Every opportunity of forming Cycles are utilized because, Cycles play a very important role in solving very hard to extremely hard Sudoku Puzzles.
Just as single digit scan on the cells of a major square is done searching for suitably affecting digit in multiple rows and columns, double digit scan can also be done with same two digits appearing in more than one row or column affecting the cells of a specific major square.
Double digit scan invariably provides an important breakthrough. Always look out for an opportunity for a double digit scan.
The concept of double digit scan can be extended to triple digit scan as well though it is rare. In this case a three digit long Cycle is formed.
The following is the starting stage for explaining how a rare major breakthrough by a Triple digit scan is achieved.
The result of breakthroughs by single digit scan and triple digit scan are shown.
Digit scans are carried out for a single, double or triple set of digits ON THE VACANT CELLS OF A SUITABLE MAJOR SQUARE.
First condition of a breakthrough by a scan is: the digits scanned for must not exist already in the target major square.
Second condition of a breakthrough by scan is: Final number of eligible vacant cells must equal the number of digits scanned for after taking care of eligible cell eliminations by the presence of the digits scanned for in more than one row or column.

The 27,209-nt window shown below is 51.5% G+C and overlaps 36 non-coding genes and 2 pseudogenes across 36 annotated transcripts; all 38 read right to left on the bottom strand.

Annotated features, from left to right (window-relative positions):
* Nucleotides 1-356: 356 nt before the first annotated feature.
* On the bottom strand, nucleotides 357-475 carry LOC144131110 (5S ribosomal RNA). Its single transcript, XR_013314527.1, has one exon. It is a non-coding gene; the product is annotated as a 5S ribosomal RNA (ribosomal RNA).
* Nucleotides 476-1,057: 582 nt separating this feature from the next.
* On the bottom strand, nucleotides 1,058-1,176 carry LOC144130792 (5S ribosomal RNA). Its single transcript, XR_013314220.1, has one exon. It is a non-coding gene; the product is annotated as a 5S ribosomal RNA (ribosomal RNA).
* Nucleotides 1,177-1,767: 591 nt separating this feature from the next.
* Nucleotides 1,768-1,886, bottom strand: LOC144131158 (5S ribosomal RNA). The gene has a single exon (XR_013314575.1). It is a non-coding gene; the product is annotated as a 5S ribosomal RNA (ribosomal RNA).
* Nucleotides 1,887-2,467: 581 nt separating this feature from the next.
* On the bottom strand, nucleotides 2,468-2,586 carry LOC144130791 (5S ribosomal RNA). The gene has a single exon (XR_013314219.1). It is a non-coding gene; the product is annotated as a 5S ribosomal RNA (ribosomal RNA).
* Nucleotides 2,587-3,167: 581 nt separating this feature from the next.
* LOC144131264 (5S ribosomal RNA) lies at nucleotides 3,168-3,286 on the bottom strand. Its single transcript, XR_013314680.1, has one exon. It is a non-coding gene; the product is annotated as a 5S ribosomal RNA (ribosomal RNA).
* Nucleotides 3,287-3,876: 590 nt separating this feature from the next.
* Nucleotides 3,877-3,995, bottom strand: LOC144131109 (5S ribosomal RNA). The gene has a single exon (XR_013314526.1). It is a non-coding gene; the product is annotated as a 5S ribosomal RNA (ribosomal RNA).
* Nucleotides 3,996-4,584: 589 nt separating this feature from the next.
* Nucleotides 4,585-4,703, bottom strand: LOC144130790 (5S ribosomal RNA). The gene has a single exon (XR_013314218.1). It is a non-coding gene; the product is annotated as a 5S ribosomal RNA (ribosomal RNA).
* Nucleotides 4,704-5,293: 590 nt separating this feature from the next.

As an example of single digit scan for 4 on vacant cells of top middle major square, the major square does not have 4 in it and presence of 4 in R2, R3 and C6 eliminates seven of the eight vacant cells leaving ONLY cell R1C5 for the digit 4. This is an example of a minor breakthrough R1C5 4 by a single digit scan for 4.
Now observe that the digits [7,9,4] appear in row R6 in central middle major square as if focusing their attention on the vacant cells of the adjacent right middle major square which by chance do not have any of these three digits. So the three cells R6C7, R6C8 and R6C9 become ineligible to have any of these digits leaving fortunately just three vacant cells in the right middle major square to accommodate the three digits [4,7,9].
As a result, Triple digit scan for [4,7,9] in R6 on vacant cells of right middle major square leaves just three vacant cells in the major square forming first the breakthrough Cycle (4,7,9) in R5C7, R5C9 and R4C9. Final major breakthrough comes through presence of digits [4,9] in C7 resulting in R5C7 7 by DS reduction from DS [4,7,9] in the cell.